Theology and Mysticism

Once upon a time, there was no difference between theology and mysticism, just like there was no difference between philosophy and science. Science (“natural philosophy”) was an integral part of the quest for wisdom, just as mysticism (“ascetical theology”) was an integral part of the quest for wisdom of God.

Ken Wilber talks about how it was a good thing for humankind to reach the point where we were able to differentiate between “external” forms of wisdom (physics, chemistry, biology, etc.) and “internal” forms of wisdom (theology, mysticism, morals, etc.). The current mess we’re in (where religious thinking has been exiled from the scientific community, where fundamentalist Christians insist that the theory of evolution is “anti-God,” and where advances in technology are embraced often with little or no public debate about their moral or spiritual value), however, stems not from this necessary differentiation of different fields of human wisdom, but rather from their dissociation, as religion and science have basically been warring against one another in the west for at least the last three hundred years (a battle that, thanks to folks like Richard Dawkins and Christopher Hitchens, we can see is still alive and well).

Perhaps mysticism and theology have suffered a similar fate. While their differentiation (a process that may have began as early as 500 CE with the writings of Pseudo-Dionysius, and was pretty much in place by the time John of the Cross rolled around a millennium later) was probably an important part of the unfolding of Christian wisdom, the subsequent dissociation of mysticism and theology (where theology has increasingly become abstract and arcane on the academic level, and concerned only with moral behavior on the popular level; meanwhile mysticism has retreated either into conservative devotionalism or liberal relativism, both marred by an appeal to emotional experience which subtly masks an anti-intellectual, anti-rational foundation) is, as in the case of the dissociation between science and religion, a disaster.

At its best, theology is like classical or Newtonian physics while mysticism is like modern or quantum physics. Neither one repudiates the other; they simply represent different fields of inquiry that hopefully complement one another and indeed can illuminate one another. We need mysticism grounded in theology, and theology grounded in mysticism. And this isn’t going to emerge from the pulpits or the universities. If the Holy Spirit wants to lead us into a re-integration of theology and mysticism, I suspect that such a re-integration will begin in the hearts and minds of ordinary people who are taking time to pray, to meditate, to contemplate, and to reflect on who they are and what their Christian vocation might be. We are all parts of the body of Christ, not just those of us who get paid to be. So let’s all start praying about how we can get the Body’s heart and head back in harmony with each other.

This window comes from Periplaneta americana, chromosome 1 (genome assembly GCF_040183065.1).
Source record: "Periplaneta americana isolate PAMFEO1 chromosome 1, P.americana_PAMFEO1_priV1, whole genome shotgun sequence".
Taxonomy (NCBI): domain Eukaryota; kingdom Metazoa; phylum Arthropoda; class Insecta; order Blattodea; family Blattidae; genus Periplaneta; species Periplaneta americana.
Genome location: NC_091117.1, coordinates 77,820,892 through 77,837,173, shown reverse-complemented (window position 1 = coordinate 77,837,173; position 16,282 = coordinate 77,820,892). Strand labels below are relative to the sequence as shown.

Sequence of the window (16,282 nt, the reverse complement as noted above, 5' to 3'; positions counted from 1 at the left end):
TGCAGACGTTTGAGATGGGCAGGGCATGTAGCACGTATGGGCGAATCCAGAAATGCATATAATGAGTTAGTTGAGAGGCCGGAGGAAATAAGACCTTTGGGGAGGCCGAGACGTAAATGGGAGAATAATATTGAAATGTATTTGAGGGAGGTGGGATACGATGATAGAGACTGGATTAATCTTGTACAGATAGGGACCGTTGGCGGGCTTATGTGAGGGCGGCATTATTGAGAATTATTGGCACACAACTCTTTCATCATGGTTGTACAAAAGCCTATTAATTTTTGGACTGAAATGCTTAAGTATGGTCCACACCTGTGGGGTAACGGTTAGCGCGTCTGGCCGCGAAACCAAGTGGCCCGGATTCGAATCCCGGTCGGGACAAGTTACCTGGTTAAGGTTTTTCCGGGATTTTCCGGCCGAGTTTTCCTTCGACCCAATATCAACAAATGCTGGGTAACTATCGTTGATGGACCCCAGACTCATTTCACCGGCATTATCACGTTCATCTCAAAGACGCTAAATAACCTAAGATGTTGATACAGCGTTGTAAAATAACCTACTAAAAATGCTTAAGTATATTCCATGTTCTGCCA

• Tom

    I’ve known people who can argue theology all day long and seldom pray. Heck, I used to be one! I am now learning to shut up and get on my knees (at least figuratively). Still interested in theology, but not the kind that isn’t rooted in experience of faith.

  • http://peters-rants.blogspot.com/ Peter

    I find myself a lot like Tom here. I have gone from majoring on theology to nearly tossing it out in a radical search for authentic spiritual experience.

    I have come back to a bit of a renewed interest in theology, too, but only in service to the spiritual realities of which it is at best only a commentary anyway. One way to sum up the conclusion to this is to say that theology can make a great servant of the life of prayer (experiential knowledge of God), but it makes a terrible and oppressive master–even “good” theology!

    Blessings to all,
    Peter

  • Jacquelyn Judd

    My opinion is that the answer to getting the head and heart on the same page is a third element: action. Seeking knowledge about God and spiritually seeking God propels one toward loving and serving God and one another.

  • judith collier

    Who said “east is east and west is west and never the twain shall meet?” I don’t believe this is an absolute, but difficult for some.


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